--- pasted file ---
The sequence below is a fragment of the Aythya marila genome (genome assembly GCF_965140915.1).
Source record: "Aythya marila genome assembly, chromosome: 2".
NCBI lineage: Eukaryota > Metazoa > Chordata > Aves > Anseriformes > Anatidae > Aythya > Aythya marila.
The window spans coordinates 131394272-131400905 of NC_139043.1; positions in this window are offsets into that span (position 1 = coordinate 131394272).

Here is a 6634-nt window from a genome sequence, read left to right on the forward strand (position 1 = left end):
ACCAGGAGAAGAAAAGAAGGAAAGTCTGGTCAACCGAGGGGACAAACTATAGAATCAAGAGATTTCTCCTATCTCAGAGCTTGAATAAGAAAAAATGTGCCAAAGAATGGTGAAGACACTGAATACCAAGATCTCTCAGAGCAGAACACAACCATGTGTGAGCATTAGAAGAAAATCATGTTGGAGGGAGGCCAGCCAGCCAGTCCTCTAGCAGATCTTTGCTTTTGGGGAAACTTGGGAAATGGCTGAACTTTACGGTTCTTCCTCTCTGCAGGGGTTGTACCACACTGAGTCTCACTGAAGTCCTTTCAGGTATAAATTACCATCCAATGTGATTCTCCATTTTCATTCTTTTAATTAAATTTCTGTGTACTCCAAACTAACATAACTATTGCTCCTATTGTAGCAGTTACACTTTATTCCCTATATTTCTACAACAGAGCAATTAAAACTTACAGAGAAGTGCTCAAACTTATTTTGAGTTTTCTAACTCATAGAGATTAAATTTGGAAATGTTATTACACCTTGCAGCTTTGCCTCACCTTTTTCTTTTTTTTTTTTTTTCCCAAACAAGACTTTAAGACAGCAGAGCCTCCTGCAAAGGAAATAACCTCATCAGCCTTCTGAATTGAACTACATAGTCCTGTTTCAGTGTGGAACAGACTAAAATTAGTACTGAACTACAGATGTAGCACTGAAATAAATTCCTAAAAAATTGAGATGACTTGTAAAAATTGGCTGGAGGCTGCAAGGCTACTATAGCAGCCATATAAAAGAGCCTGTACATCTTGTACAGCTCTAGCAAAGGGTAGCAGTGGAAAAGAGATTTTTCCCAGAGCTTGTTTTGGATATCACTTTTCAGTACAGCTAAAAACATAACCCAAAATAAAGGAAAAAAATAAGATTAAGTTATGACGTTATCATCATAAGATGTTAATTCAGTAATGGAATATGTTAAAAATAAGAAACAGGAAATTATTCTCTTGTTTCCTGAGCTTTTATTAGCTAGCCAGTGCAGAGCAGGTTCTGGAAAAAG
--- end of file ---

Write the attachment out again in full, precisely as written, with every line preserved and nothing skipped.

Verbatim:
The sequence below is a fragment of the Aythya marila genome (genome assembly GCF_965140915.1).
Source record: "Aythya marila genome assembly, chromosome: 2".
NCBI lineage: Eukaryota > Metazoa > Chordata > Aves > Anseriformes > Anatidae > Aythya > Aythya marila.
The window spans coordinates 131394272-131400905 of NC_139043.1; positions in this window are offsets into that span (position 1 = coordinate 131394272).

Here is a 6634-nt window from a genome sequence, read left to right on the forward strand (position 1 = left end):
ACCAGGAGAAGAAAAGAAGGAAAGTCTGGTCAACCGAGGGGACAAACTATAGAATCAAGAGATTTCTCCTATCTCAGAGCTTGAATAAGAAAAAATGTGCCAAAGAATGGTGAAGACACTGAATACCAAGATCTCTCAGAGCAGAACACAACCATGTGTGAGCATTAGAAGAAAATCATGTTGGAGGGAGGCCAGCCAGCCAGTCCTCTAGCAGATCTTTGCTTTTGGGGAAACTTGGGAAATGGCTGAACTTTACGGTTCTTCCTCTCTGCAGGGGTTGTACCACACTGAGTCTCACTGAAGTCCTTTCAGGTATAAATTACCATCCAATGTGATTCTCCATTTTCATTCTTTTAATTAAATTTCTGTGTACTCCAAACTAACATAACTATTGCTCCTATTGTAGCAGTTACACTTTATTCCCTATATTTCTACAACAGAGCAATTAAAACTTACAGAGAAGTGCTCAAACTTATTTTGAGTTTTCTAACTCATAGAGATTAAATTTGGAAATGTTATTACACCTTGCAGCTTTGCCTCACCTTTTTCTTTTTTTTTTTTTTTCCCAAACAAGACTTTAAGACAGCAGAGCCTCCTGCAAAGGAAATAACCTCATCAGCCTTCTGAATTGAACTACATAGTCCTGTTTCAGTGTGGAACAGACTAAAATTAGTACTGAACTACAGATGTAGCACTGAAATAAATTCCTAAAAAATTGAGATGACTTGTAAAAATTGGCTGGAGGCTGCAAGGCTACTATAGCAGCCATATAAAAGAGCCTGTACATCTTGTACAGCTCTAGCAAAGGGTAGCAGTGGAAAAGAGATTTTTCCCAGAGCTTGTTTTGGATATCACTTTTCAGTACAGCTAAAAACATAACCCAAAATAAAGGAAAAAAATAAGATTAAGTTATGACGTTATCATCATAAGATGTTAATTCAGTAATGGAATATGTTAAAAATAAGAAACAGGAAATTATTCTCTTGTTTCCTGAGCTTTTATTAGCTAGCCAGTGCAGAGCAGGTTCTGGAAAAAG